The Air Force general told an AFCEA audience what vendors can expect on future acquisition efforts.
Maj. Gen. Wendy Masiello said the Air Force is working with its suppliers to better manage subcontracting costs.
The Air Force has its eye on subcontractors as it seeks to trim acquisition costs, Maj. Gen. Wendy Masiello, the Air Force's deputy assistant secretary for contracting, told the audience at an AFCEA event on April 18.
Subcontractors account for 60 percent to 70 percent of costs in larger contracts, which has Masiello's Office of the Assistant Secretary of the Air Force for Acquisition thinking about how it can economize further down the supply chain, she said. The office is working with the Defense Contract Audit Agency and suppliers to be more forthcoming about project costs while reassuring clients that their information is kept confidential from competitors, she told FCW after her speech.
"We'll have to triage it because many of our clients have a lot of suppliers, so we'll have to manage that carefully," she said. "But it's really part of our due diligence" of providing clarity on the cost of contracts.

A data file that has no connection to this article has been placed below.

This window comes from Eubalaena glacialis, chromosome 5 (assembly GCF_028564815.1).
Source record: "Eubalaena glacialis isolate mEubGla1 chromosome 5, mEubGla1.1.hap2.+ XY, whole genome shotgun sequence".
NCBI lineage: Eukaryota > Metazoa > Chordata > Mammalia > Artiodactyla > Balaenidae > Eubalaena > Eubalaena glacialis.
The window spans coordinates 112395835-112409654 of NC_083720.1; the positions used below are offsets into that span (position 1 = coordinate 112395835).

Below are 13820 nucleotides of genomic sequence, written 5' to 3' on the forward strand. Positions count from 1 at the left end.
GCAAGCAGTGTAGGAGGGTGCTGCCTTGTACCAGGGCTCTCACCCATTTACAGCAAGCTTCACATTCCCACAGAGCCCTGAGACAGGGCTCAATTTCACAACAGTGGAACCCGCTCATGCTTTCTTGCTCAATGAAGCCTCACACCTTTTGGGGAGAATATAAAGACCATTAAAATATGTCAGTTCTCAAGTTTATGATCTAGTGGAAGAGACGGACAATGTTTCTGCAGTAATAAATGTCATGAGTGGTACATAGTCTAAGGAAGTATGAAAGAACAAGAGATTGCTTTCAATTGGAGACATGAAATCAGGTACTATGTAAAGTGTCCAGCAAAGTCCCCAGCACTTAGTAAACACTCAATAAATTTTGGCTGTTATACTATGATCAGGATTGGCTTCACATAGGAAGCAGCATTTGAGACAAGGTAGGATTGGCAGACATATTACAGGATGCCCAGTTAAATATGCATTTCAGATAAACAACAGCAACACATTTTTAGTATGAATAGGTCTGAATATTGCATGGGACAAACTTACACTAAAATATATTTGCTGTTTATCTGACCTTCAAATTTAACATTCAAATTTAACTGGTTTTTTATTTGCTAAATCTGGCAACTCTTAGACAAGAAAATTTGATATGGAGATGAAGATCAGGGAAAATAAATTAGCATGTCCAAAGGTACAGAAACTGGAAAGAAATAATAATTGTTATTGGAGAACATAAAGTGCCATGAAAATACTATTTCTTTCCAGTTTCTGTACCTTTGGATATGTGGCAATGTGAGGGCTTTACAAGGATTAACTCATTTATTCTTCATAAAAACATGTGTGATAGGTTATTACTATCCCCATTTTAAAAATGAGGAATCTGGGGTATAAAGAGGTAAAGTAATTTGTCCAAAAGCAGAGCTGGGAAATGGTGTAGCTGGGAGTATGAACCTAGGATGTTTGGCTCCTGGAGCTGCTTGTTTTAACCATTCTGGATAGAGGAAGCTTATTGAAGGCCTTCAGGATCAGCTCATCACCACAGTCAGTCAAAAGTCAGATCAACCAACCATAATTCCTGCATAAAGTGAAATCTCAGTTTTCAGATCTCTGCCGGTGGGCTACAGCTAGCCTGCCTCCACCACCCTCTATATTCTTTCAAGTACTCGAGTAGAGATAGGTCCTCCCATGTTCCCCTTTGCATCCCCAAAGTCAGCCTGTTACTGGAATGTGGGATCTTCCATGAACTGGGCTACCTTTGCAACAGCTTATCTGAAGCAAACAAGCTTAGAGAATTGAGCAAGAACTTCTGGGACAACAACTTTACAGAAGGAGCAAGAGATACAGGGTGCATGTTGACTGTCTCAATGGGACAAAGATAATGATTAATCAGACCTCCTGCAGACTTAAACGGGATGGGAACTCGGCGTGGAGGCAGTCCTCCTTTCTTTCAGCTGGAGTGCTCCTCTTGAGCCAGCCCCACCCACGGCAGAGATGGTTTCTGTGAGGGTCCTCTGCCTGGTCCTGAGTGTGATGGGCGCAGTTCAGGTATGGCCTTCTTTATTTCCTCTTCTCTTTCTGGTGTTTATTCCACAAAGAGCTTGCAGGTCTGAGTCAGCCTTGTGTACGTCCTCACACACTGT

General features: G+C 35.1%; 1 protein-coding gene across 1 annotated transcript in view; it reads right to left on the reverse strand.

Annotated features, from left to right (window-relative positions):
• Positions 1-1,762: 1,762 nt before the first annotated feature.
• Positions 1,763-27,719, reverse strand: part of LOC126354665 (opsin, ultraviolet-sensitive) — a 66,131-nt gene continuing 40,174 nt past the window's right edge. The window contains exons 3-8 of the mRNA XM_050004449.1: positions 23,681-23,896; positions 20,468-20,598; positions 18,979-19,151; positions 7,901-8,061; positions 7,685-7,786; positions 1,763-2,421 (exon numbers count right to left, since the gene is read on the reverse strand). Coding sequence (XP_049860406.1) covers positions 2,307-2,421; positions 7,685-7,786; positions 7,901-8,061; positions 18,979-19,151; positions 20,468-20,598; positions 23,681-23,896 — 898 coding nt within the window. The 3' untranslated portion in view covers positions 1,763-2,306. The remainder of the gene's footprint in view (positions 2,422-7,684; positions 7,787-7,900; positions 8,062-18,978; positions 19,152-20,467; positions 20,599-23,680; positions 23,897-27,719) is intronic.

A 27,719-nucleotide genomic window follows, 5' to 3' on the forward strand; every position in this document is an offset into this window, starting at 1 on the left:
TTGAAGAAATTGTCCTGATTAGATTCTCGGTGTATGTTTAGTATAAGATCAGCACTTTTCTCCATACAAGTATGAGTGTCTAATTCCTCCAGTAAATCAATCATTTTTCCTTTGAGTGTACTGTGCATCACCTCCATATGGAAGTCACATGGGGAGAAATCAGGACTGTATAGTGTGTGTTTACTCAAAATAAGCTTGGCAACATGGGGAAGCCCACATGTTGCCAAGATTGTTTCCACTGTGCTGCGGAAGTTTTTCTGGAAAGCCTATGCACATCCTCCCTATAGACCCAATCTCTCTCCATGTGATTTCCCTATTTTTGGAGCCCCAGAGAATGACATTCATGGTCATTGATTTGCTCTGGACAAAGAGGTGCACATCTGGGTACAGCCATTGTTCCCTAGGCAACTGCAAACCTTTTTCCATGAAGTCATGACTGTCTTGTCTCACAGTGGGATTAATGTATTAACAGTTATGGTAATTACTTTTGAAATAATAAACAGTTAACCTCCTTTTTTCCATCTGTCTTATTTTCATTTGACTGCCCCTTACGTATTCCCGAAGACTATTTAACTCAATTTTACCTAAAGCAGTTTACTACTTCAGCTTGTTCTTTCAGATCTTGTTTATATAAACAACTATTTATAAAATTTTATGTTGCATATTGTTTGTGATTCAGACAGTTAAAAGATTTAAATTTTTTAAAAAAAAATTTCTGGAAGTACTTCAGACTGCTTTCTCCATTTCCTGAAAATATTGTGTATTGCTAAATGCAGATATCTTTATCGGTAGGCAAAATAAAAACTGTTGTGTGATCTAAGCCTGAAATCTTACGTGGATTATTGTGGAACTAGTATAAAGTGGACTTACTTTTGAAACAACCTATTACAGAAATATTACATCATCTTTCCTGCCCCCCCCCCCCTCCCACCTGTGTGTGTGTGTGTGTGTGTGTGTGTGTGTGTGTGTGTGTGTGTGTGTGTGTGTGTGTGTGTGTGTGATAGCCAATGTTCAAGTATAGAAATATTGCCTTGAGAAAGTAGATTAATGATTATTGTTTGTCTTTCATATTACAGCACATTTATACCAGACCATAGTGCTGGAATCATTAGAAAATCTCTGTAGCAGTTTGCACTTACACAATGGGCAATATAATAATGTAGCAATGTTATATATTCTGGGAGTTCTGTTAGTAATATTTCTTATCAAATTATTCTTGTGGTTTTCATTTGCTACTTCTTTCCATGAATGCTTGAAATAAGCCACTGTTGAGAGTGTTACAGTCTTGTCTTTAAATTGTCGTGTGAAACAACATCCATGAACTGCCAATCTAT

Suppliers are cooperating and offering close to the complete picture of cost information the office is requesting, she added. "People are still getting used to this next layer of detail, but we'll get going."
Shorter project cycles and shrinking proposal costs are enduring but surmountable obstacles in acquisition, Masiello said in her speech. Defense contractors are responding to those constraints by divesting portions of their business and improving the quality of contract proposals, among other things, she said. The prevalence of three- or five-year projects does not rule out longer ones, and even in tight fiscal times, her office decides on contracts based on need.
So although lowest price, technically acceptable contracts have their place in the office's acquisition strategy, they are "not our tool of choice," Masiello said.
She was recently nominated to be director of the Defense Contract Management Agency, and Brig. Gen. Casey Blake is slated to take her place. Her April 18 remarks, however, were given in her current Air Force-only capacity.
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